Indexed on: 18 Mar '06Published on: 18 Mar '06Published in: Arquivos brasileiros de endocrinologia e metabologia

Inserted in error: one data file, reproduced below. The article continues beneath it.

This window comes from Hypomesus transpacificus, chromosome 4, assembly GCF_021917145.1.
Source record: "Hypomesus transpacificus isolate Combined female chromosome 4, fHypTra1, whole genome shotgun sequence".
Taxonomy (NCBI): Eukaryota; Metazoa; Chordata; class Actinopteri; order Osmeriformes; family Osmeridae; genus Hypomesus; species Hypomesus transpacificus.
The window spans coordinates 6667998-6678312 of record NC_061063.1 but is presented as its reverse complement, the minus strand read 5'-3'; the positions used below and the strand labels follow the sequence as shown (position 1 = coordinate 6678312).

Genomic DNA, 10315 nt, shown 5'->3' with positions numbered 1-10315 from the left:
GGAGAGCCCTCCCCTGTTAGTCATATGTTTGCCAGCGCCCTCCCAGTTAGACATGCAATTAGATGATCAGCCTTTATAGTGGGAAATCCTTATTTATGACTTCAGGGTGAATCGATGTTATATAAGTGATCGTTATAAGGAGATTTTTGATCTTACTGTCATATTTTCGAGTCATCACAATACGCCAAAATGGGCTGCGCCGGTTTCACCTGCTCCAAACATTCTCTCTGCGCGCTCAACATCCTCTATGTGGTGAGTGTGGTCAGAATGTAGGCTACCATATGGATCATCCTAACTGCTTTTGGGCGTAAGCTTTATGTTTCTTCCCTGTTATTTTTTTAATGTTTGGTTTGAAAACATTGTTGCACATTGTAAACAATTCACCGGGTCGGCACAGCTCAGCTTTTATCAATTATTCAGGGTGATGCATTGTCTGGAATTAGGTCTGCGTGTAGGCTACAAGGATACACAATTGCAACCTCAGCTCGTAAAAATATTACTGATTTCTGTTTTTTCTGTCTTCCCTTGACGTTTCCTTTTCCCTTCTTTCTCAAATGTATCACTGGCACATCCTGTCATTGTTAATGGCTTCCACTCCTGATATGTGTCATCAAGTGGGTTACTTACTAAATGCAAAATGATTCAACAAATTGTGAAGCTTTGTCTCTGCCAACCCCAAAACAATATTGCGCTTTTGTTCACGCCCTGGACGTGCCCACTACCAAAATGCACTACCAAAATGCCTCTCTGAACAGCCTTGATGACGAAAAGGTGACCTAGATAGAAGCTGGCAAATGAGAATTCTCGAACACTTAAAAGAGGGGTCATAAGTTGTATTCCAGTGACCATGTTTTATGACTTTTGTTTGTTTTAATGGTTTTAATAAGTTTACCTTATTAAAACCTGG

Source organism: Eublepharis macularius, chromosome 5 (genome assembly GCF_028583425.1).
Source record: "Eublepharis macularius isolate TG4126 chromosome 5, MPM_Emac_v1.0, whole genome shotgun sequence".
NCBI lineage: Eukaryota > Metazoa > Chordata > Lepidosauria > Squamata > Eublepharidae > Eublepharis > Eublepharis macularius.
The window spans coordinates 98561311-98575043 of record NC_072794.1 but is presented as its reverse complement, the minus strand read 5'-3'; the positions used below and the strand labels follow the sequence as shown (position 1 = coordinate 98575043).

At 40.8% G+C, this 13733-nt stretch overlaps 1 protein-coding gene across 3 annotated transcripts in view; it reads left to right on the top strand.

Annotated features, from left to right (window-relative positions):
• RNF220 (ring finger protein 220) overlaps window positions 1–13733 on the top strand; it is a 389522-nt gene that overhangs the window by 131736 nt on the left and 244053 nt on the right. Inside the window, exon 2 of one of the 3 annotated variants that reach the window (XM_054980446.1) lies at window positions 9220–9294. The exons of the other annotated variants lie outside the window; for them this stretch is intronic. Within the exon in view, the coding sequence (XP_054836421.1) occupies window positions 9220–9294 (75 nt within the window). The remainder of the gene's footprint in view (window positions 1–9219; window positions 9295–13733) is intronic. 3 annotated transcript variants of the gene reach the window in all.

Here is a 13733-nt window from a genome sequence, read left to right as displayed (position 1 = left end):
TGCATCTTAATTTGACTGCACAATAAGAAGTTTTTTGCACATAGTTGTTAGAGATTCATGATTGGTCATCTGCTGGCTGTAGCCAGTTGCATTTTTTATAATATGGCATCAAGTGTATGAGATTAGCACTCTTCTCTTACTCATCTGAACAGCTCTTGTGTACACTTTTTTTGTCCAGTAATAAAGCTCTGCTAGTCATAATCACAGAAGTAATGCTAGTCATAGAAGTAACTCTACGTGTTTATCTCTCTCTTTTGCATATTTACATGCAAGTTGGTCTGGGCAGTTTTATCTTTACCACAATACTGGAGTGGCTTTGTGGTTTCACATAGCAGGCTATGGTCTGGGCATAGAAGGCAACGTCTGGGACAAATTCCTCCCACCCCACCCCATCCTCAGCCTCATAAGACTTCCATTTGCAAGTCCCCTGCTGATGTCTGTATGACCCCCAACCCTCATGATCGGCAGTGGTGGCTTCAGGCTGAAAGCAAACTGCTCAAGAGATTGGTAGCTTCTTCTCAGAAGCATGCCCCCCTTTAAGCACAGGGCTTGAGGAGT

Long term use of high doses of estrogen and the presence of chronic hyperprolactinemia may, at least in the rat, provoke lesions in the tuberoinfundibular dopaminergic (TIDA) neurons responsible for the control of prolactin (Prl) secretion. This occurrence, which is not yet well documented in humans, may have taken place in a patient on chronic oral hormonal contraceptive (OC) treatment who was seen for primary hypothyroidism, hyperprolactinemia and a pituitary mass. After thyroid hormone replacement, OC withdrawn and bromocriptine treatment, this patient could not maintain normal Prl levels, unless continuously treated with a dopaminergic agonist even when MRI was indicative of a normal situation. Function of TIDA neurons was investigated by TRH test (200 microg IV) performed before and after treatment with 25 mg carbidopa plus 250 mg L-dopa every 4 hours for one day. Basal TSH was normal (3.9 microU/mL) whereas basal Prl was high (67.5 ng/mL); both TSH and Prl levels appropriately increased after TRH: peaks 31.8 microU/mL and 157.8 ng/mL, respectively. After treatment with carbidopa/L-dopa, basal TSH (1.6 microU/mL) and Prl (34 ng/mL) decreased and the response to TRH was partially blocked (10.3 microU/mL and 61 ng/mL, respectively). In spite of a normal response, we discuss the possibility that the persistence of hyperprolactinemia is due to lesion of the TIDA neurons produced by the long term use of high doses of estrogens and by the presence of chronic hyperprolactinemia.